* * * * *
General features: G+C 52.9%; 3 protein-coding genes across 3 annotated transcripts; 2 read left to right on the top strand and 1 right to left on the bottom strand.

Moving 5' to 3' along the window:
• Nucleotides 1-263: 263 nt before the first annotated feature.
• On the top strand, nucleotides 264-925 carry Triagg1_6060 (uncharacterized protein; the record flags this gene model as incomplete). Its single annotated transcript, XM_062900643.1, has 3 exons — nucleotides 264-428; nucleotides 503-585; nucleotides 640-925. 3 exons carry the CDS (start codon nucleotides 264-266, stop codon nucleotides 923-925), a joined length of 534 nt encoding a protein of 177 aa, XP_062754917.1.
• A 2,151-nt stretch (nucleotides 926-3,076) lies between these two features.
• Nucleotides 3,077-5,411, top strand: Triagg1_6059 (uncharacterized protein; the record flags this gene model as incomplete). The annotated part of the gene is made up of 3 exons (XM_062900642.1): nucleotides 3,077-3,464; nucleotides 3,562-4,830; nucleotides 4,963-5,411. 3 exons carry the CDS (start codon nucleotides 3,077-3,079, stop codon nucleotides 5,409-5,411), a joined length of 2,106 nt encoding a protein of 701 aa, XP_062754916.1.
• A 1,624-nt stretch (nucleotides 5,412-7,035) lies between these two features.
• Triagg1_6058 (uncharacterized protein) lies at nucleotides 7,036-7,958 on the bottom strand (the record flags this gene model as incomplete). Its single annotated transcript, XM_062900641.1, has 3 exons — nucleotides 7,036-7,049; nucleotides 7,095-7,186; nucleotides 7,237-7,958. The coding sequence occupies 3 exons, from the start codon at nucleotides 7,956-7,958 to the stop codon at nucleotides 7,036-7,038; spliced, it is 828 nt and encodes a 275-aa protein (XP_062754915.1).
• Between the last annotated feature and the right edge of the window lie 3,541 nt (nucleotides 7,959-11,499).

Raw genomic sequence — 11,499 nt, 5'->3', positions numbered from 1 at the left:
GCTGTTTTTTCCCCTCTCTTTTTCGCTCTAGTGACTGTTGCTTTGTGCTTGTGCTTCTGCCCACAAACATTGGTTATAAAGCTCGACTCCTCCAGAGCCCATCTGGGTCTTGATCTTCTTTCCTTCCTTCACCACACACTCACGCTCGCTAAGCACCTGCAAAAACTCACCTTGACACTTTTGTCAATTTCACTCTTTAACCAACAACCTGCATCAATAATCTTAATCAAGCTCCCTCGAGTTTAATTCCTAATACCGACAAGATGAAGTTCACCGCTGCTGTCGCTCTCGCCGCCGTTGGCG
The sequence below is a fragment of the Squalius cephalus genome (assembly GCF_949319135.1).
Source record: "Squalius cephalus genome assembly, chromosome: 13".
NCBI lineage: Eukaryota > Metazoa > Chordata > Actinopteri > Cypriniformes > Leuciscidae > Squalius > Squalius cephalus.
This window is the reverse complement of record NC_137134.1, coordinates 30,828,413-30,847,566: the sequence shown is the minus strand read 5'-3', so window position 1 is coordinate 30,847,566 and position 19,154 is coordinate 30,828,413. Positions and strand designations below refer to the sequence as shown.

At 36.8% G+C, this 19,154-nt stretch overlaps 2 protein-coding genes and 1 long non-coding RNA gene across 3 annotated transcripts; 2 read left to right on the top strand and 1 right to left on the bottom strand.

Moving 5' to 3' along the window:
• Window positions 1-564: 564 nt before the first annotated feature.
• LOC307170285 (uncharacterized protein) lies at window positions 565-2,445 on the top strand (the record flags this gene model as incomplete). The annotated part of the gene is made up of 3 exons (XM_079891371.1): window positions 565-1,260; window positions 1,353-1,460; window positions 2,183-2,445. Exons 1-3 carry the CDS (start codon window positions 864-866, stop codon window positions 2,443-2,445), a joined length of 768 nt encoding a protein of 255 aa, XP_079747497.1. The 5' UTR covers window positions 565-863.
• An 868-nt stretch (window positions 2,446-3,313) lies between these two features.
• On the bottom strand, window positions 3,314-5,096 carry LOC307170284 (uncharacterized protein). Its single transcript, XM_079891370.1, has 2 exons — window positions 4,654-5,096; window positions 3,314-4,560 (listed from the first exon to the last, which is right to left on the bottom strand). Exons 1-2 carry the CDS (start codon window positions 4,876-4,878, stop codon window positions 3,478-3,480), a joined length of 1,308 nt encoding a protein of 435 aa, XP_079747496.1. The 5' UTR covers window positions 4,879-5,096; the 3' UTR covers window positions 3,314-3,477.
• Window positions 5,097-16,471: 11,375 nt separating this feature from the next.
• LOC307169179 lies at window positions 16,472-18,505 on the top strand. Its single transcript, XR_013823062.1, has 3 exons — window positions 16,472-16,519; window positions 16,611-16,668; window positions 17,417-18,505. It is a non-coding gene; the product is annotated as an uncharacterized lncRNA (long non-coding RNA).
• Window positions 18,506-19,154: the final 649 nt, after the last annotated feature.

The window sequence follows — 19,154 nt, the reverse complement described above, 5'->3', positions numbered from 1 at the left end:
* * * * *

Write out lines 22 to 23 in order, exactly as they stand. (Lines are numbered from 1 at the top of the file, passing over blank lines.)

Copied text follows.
• Window positions 5,097-16,471: 11,375 nt separating this feature from the next.
• LOC307169179 lies at window positions 16,472-18,505 on the top strand. Its single transcript, XR_013823062.1, has 3 exons — window positions 16,472-16,519; window positions 16,611-16,668; window positions 17,417-18,505. It is a non-coding gene; the product is annotated as an uncharacterized lncRNA (long non-coding RNA).